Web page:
by Photo courtesy PA Department of Environmental Protection

Palm-size virus hunters: Field workers use Compaq handhelds to log sample data and Carmin Etrek GPS units to map the sample´s location.

With eyes in the sky and precision-guided public-health foot soldiers on the ground, Pennsylvania is in the midst of another summertime battle against the West Nile virus and the mosquitoes that bear it. Like other states, Pennsylvania uses rainfall data beamed from NASA satellites to guide mosquito control teams, but this season the Keystone State is taking its space-based surveillance efforts to a new level. In a new pilot program, NASA and state public-health authorities are using eight NASA earth science satellites to gather up-to-the-minute information not only on precipitation but on
climatic conditions as well-including land temperature, soil moisture and vegetation growth. Health officials say this data, loaded into a computer model, will allow them to pinpoint and bug-proof potential new mosquito breeding grounds.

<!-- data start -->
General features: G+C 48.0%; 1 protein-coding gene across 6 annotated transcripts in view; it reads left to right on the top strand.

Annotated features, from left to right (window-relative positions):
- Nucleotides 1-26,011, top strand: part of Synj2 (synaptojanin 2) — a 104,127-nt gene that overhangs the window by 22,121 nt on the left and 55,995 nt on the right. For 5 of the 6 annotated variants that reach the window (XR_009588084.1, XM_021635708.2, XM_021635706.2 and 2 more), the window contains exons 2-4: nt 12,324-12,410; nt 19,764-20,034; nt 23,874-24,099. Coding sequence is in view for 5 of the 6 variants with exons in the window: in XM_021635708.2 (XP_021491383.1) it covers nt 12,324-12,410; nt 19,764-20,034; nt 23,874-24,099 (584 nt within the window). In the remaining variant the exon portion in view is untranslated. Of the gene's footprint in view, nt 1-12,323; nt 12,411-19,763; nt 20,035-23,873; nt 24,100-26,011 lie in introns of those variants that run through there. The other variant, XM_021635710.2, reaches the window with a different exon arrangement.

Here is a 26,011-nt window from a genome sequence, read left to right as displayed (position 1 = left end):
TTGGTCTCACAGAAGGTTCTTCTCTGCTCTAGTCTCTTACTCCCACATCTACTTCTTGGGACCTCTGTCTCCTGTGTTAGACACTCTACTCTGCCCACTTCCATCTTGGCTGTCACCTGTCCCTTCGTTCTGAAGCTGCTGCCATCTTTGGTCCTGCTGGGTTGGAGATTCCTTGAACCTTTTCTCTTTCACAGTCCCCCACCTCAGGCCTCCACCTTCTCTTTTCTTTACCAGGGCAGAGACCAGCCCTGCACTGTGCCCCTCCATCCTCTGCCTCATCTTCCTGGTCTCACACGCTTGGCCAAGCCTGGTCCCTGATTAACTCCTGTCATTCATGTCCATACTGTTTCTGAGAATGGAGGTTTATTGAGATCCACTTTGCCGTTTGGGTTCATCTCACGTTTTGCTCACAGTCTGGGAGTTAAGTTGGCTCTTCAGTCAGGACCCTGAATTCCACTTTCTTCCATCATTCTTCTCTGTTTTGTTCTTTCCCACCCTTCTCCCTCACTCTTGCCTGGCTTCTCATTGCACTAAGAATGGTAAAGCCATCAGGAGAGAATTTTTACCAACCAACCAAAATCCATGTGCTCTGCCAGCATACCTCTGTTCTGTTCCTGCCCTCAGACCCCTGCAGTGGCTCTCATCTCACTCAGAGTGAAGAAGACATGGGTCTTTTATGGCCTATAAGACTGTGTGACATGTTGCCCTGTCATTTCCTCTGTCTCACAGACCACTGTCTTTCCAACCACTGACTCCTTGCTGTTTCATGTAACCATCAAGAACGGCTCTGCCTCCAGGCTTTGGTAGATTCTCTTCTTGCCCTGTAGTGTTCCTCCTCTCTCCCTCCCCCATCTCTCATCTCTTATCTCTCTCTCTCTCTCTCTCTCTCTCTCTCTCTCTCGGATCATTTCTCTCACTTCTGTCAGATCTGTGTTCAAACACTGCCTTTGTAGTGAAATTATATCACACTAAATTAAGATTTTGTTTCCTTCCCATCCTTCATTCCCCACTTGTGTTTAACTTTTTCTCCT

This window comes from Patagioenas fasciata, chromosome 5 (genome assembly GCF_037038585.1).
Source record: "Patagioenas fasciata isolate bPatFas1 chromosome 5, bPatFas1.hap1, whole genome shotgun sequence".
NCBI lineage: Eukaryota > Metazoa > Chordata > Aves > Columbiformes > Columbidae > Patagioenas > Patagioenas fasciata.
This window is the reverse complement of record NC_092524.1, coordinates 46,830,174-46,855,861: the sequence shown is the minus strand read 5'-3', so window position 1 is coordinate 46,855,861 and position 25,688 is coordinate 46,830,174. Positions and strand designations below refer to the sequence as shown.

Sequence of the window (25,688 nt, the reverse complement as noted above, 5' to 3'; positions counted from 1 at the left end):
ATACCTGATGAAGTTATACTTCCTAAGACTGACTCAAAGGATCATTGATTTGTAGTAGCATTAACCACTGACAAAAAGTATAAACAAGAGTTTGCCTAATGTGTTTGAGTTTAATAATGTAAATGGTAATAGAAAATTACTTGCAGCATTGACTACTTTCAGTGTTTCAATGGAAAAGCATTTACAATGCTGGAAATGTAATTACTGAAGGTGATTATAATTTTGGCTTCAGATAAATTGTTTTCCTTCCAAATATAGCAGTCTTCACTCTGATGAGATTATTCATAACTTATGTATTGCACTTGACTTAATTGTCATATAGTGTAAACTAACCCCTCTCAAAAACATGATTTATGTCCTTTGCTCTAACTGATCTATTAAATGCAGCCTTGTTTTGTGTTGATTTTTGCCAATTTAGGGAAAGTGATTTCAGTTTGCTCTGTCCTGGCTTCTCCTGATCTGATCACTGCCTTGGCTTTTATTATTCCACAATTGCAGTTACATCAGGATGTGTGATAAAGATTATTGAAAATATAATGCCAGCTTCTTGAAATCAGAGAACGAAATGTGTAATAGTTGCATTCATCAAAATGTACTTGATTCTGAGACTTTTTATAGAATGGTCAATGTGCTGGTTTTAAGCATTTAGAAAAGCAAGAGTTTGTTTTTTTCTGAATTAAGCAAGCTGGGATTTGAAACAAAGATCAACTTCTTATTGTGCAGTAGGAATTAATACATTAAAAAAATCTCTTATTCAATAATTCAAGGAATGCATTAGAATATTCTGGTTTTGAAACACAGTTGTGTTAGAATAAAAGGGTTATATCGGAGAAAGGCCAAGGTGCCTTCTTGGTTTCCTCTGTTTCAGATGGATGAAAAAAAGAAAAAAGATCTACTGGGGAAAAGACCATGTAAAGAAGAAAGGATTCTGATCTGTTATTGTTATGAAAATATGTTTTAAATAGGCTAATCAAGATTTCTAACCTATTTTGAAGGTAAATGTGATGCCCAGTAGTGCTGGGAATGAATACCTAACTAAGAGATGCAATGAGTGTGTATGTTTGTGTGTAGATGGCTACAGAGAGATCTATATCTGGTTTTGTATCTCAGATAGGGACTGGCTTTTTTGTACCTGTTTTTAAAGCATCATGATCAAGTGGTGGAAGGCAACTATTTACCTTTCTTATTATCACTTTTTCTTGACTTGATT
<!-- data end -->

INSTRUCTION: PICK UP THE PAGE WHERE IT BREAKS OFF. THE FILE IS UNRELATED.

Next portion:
The tactic could give Pennsylvania an edge over a virus that has exploded across the country during the past three years. In 2002 it infected more than 4,000 Americans, killing 284, including 9 Pennsylvanians. In most victims, the West Nile virus causes mild flu-like symptoms, but in the elderly and others with weak immune systems it can lead to fatal encephalitis.

The NASA data will augment Pennsylvania´s existing computer mapping system, which tracks where infected birds and mosquitoes have been reported throughout the state. Up to 500 field workers collect samples captured in traps, then log their findings into PDAs, affix bar codes to each sample, and send them off to labs. A global positioning system device registers the precise location of the finds.

Under the new program, the field and satellite data will be combined to produce West Nile risk maps. Even better, the model could be modified to track other vector-borne illnesses such as Lyme disease. â€What we´re aiming for,†says Dan Arbegast, chief of vector control at Pennsylvania´s Department of Environmental Protection, “is like a weather forecast-like logging on to”